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ProveMyFloridaCase.com > Posts tagged "attorneys’ fees"

Petition for Writ of Mandamus – Directing Trial Court to Take Action

“To be entitled to mandamus relief, the petitioner must demonstrate a clear legal right to the performance of a ministerial duty.”  “A ministerial duty is one where there is no room for the exercise of discretion, and the performance being required is directed by law.”  Further, “[a] writ of mandamus may issue to require a timely ruling on a matter pending before a lower tribunal.”  If an appellate court issues a writ of mandamus, it merely “directs the trial court to take action, but does not decide the merits.”  Griffin Windows and Doors, LLC v. Pomeroy, 47 Fla.L.Weekly D2013b (Fla. 3d...

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Dismissal Without Prejudice does NOT Trigger Attorney’s Fees under Proposal for Settlements

When it comes to proposal for settlements from a defendant, there is both good news and bad news.  If a defendant serves a proposal for settlement, and the case is dismissed without prejudice, the good news is that the defendant is dismissed.  The bad news is that the dismissal without prejudice will NOT trigger the defendant’s right to obtain attorney’s fees pursuant to the proposal for settlement. In Annesser v. Innovative Service Technology Management Services Inc., 47 Fla.L.Weekly D1738a (Fla. 3d DCA 2022), a defendant served a proposal for settlement after being served with the complaint. The defendant moved to dismiss...

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You Cannot Intentionally Render Moot a Plaintiff’s Lawsuit

After a lawsuit is filed, a defendant cannot intentionally try to moot a plaintiff's lawsuit in its favor. This sentiment is shown in the case of The Collins Condominium Association, Inc. v. Riveiro, Fla.L.Weekly D1741b (Fla. 3d DCA 2022).  In this case, a condominium unit owner filed a lawsuit against his condominium association to stop the association from preventing him from  installing a safety barrier around the perimeter of his outdoor balcony.  In addition to filing a lawsuit, the unit owner also initiated administrative code enforcement proceedings against the association.  The association, thereafter, installed alarm devices on the sliding glass doors...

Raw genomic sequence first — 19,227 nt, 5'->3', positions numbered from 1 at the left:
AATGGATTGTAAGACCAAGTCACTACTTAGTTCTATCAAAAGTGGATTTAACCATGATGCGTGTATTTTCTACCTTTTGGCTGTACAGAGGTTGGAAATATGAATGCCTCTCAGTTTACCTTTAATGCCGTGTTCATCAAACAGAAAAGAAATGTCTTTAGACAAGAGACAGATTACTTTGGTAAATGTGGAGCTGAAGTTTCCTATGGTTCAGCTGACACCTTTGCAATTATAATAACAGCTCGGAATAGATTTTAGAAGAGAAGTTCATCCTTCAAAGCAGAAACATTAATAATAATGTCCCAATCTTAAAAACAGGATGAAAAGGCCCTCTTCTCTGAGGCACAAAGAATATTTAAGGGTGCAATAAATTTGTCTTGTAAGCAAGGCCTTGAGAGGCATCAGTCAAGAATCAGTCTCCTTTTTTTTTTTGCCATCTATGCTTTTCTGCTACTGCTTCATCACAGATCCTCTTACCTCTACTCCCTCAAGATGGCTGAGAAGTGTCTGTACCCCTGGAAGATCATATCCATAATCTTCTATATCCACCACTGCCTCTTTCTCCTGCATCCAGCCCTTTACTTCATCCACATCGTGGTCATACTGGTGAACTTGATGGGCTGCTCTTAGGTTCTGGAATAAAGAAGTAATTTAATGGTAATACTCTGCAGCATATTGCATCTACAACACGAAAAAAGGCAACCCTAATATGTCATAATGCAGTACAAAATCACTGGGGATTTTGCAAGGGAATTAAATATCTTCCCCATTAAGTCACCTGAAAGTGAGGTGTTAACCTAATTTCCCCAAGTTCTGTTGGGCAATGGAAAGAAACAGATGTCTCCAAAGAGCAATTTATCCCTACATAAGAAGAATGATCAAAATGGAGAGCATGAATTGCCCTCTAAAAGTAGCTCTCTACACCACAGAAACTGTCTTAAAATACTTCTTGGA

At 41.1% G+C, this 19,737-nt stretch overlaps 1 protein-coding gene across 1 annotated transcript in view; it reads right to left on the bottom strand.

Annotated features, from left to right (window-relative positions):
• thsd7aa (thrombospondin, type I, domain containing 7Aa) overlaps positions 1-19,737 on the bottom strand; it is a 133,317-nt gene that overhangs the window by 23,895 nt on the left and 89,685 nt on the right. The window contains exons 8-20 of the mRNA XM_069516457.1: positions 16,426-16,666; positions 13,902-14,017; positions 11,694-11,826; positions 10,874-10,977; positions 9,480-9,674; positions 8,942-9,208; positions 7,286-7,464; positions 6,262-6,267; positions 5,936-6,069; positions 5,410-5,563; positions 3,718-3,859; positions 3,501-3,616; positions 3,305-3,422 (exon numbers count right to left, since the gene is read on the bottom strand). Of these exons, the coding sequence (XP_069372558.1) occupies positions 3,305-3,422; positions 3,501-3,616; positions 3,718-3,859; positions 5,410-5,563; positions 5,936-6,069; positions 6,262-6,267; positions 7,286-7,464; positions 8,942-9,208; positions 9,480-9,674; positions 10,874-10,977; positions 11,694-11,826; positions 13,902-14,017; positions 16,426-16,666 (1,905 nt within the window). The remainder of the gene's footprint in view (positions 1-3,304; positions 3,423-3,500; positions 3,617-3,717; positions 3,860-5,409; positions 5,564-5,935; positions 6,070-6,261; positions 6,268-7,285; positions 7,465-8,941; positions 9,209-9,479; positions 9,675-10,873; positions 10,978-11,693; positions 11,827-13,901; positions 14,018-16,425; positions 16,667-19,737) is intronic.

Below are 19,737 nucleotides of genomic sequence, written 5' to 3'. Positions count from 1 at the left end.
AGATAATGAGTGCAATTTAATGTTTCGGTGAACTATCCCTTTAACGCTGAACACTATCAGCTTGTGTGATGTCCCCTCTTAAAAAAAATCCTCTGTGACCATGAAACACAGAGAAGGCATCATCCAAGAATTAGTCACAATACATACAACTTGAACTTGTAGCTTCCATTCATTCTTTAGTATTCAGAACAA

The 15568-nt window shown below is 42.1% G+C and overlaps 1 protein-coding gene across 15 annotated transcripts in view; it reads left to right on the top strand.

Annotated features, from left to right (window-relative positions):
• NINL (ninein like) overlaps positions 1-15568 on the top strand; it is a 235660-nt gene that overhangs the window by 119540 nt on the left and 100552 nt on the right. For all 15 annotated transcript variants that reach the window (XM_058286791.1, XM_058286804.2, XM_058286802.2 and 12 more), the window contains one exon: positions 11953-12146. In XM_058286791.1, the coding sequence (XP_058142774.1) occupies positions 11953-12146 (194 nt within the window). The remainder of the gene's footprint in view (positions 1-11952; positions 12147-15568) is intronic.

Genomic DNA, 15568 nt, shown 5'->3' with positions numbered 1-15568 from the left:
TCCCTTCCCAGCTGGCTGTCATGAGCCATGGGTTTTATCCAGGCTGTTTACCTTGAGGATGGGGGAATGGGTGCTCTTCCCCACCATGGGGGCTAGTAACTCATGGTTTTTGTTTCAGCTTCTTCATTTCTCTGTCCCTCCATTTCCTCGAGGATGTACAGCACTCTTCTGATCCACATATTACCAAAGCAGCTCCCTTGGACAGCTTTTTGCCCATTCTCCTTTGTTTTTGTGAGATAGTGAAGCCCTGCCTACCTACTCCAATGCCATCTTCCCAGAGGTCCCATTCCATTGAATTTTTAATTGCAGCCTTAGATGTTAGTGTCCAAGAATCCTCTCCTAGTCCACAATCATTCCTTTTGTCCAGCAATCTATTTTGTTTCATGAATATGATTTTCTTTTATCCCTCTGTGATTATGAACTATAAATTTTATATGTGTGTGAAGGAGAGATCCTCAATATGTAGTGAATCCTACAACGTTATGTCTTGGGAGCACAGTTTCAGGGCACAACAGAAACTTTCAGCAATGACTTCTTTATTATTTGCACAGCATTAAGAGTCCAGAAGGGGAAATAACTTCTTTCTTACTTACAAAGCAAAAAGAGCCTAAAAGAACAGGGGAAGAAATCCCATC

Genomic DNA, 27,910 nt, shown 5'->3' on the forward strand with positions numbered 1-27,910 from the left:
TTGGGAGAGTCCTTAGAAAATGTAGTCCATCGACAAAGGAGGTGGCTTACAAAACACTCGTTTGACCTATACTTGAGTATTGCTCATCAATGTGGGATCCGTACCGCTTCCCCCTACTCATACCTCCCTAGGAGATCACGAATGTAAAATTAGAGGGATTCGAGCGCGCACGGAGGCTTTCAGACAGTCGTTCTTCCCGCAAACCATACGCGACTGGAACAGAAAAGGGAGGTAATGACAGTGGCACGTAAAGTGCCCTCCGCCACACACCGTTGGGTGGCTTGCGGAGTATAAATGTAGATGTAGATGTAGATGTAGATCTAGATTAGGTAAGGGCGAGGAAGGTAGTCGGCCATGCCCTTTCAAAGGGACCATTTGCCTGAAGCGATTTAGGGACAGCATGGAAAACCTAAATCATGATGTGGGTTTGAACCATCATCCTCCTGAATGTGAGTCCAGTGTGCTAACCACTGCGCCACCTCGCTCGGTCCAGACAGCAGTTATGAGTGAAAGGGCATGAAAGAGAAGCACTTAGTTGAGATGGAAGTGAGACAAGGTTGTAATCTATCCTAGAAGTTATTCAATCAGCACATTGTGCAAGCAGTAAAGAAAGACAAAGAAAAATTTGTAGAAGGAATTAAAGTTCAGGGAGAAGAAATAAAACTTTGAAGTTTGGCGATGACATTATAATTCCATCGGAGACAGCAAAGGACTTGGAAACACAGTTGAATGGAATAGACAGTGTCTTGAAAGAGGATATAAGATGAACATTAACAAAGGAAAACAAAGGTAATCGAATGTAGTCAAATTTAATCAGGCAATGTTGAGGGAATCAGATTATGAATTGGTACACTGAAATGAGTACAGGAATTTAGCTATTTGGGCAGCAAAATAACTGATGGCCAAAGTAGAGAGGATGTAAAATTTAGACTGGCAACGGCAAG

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Recovering Attorney’s Fees in Litigating the Amount of Attorney’s Fees

The expression “fees for fees” or “fees on fees” generally refers to a situation where a party is awarded their attorney’s fees for litigating the amount of attorney’s to be awarded.  Typically, litigating the amount of fees to be awarded to a prevailing party is not recoverable. Nazarova v. Nayfeld, 47 Fla. L. Weekly D1089B (Fla. 3d DCA 2022). However, such fees can be awarded if the contract in which attorney’s fees is based includes applicable language or  is "broad enough to encompass fees incurred in litigating the amount of fees."  Id. (internal quotation and citation omitted). In Nazarova, the fee provision...

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Attorney’s Fees to Prevailing Party Under FDUTPA Claim are PERMISSIVE

In a Florida Deceptive and Unfair Trade Practices Act (known as FDUTPA) claim, a claimant will seek attorney’s fees under Florida Statute s. 501.2015(1).  However, this statute uses the permissive word, “may” when it comes to awarding attorney’s fees to the prevailing party.  With the use of such a permissive word, the trial court has discretion to award or not award attorney’s fees to the prevailing party.  Stated differently, the award of attorney's fees is not mandatory. In an older case, Humane Society of Broward County, Inc. v. Florida Humane Society, 951 So.2d 966 (Fla. 4th DCA 2007), the appellate court...